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The Hurrian myth of Teshub's origin—he was conceived when the god Kumarbi bit off and swallowed his father Anu's genitals—is a likely inspiration for the story of Uranus, Cronus, and Zeus, which is recounted in Hesiod's Theogony. - Isn't it possible that they both derive from a common source, rather than that the Hurrian myth inspired the other? RickK 22:00, Mar 25, 2005 (UTC)
==I will tell you very important thing about Teshub. In Kurdish Teshup means "Axe". When I look at Teshup he is holding an axe. This is how he got his name. Teshub might be etnically Kurdish. Very interesting.
The hurrian god Teshub is also the god of luwians and hittities with names Tarhun as well.
I don't know what the inscription says but the deity venerated here certainly grasps a tall sheaf of grain in his left hand and a fruiting branch of the vine in his right: bread, beer and wine are not usually attributes of a 'storm god". --Wetman (talk) 03:47, 5 June 2010 (UTC)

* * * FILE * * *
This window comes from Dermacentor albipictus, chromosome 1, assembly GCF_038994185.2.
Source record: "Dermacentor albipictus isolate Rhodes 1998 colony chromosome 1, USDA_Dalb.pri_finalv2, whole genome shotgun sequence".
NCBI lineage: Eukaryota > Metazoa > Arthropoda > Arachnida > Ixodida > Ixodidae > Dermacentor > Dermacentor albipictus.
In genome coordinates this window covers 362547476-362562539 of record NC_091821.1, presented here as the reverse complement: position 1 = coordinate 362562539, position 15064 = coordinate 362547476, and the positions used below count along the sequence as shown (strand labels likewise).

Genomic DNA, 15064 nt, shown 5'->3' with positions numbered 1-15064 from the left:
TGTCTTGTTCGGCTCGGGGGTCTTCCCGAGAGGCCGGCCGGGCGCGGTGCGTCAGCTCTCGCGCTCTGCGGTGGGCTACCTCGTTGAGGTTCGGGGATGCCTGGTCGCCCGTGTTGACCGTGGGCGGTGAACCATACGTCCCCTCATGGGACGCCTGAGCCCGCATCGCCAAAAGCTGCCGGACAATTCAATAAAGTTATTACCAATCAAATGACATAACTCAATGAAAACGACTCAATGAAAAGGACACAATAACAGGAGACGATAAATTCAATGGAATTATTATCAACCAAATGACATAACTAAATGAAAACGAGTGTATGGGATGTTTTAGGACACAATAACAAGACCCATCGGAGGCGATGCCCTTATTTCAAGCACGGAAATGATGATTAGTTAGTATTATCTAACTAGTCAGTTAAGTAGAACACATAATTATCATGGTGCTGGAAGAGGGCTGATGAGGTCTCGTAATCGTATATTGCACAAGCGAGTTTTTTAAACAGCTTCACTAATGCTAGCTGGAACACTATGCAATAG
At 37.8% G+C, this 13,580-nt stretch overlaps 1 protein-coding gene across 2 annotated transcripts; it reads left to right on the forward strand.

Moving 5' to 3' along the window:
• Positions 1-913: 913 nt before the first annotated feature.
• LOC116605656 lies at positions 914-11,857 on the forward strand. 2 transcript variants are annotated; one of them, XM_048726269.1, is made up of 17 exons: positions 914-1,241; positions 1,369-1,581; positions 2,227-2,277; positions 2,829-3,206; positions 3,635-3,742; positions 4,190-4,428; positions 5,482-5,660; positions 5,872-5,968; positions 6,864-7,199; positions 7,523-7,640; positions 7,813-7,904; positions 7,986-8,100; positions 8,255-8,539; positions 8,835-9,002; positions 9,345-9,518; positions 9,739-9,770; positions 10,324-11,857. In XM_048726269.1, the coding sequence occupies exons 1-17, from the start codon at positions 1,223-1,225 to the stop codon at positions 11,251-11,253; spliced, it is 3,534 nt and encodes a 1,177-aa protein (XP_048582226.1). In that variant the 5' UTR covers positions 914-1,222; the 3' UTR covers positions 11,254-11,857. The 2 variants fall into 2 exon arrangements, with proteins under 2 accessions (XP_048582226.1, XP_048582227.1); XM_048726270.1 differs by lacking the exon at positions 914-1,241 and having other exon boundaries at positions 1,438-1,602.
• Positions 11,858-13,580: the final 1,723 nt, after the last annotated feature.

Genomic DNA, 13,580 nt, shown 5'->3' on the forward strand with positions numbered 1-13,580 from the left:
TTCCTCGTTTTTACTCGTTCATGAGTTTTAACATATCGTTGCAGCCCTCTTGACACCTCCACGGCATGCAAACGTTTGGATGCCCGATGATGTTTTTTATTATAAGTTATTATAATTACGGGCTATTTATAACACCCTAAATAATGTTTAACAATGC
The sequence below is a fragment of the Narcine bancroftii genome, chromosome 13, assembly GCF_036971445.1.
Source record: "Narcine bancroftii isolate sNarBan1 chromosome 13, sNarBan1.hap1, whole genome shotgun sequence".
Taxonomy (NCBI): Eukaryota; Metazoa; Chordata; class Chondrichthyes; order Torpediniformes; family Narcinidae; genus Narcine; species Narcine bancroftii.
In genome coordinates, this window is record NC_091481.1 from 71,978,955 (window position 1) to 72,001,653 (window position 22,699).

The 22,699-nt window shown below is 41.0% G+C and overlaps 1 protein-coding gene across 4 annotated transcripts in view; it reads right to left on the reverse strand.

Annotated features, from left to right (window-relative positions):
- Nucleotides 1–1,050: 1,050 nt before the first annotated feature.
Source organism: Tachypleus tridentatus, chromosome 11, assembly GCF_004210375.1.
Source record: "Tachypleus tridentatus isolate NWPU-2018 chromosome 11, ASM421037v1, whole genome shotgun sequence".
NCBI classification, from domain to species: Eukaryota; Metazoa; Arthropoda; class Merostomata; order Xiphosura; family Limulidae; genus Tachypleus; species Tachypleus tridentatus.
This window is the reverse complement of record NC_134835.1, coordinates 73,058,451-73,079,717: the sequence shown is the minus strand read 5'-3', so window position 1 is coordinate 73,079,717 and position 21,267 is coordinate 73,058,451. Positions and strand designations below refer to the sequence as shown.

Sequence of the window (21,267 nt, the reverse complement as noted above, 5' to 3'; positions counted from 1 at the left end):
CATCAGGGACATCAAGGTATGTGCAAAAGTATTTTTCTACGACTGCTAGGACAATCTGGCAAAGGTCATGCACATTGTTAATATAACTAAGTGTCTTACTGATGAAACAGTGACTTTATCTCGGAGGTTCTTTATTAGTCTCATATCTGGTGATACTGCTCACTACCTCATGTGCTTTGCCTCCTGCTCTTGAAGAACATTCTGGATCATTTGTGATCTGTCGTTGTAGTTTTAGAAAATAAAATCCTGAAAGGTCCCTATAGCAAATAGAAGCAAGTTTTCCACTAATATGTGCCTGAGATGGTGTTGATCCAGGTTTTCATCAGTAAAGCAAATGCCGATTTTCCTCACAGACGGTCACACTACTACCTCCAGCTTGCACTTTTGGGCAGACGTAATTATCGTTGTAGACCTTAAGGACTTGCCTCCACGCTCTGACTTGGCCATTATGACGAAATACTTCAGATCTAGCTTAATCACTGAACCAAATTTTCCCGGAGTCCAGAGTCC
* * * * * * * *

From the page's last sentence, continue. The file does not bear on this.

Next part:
Teshub is Adad
- Not really. Although they were likely conflated in interactions between the Hittites and their Semitic neighbors. Tarhun ultimately derives from a Proto-Indo-European source and Adad from a Proto-Afro-Asiatic source. Two separate cultural traditions.184.108.40.206 (talk) 00:09, 25 April 2013 (UTC)
Why name the article Teshub?
I mean, why is this article named Teshub instead of Tarhun? Teshub is derived from the Hitttite Tarhun, and the Hittite version of the God (this article talks about both interchangeably) is for more significant and referenced than the Hurrian version. It seems a weird priority to place.220.127.116.11 (talk) 00:06, 25 April 2013 (UTC)
Some people need to learn more about the History of Hurrians it seems. It is a wide wide known thing that Hurrians pre date Hittites and even Hattians for at least a thousand years. It is also a well known fact that Hittites adopted "Tarhun" from the Hattian "Taru", which itself is adpoted from Hurrian "Teshub". That the term Tarh has it's roots in Hittite is just a hypothesis.
The fact that Indo European "Taranis, Zeus, Tarhun and even Thor are mythologicaly speaks for a common root.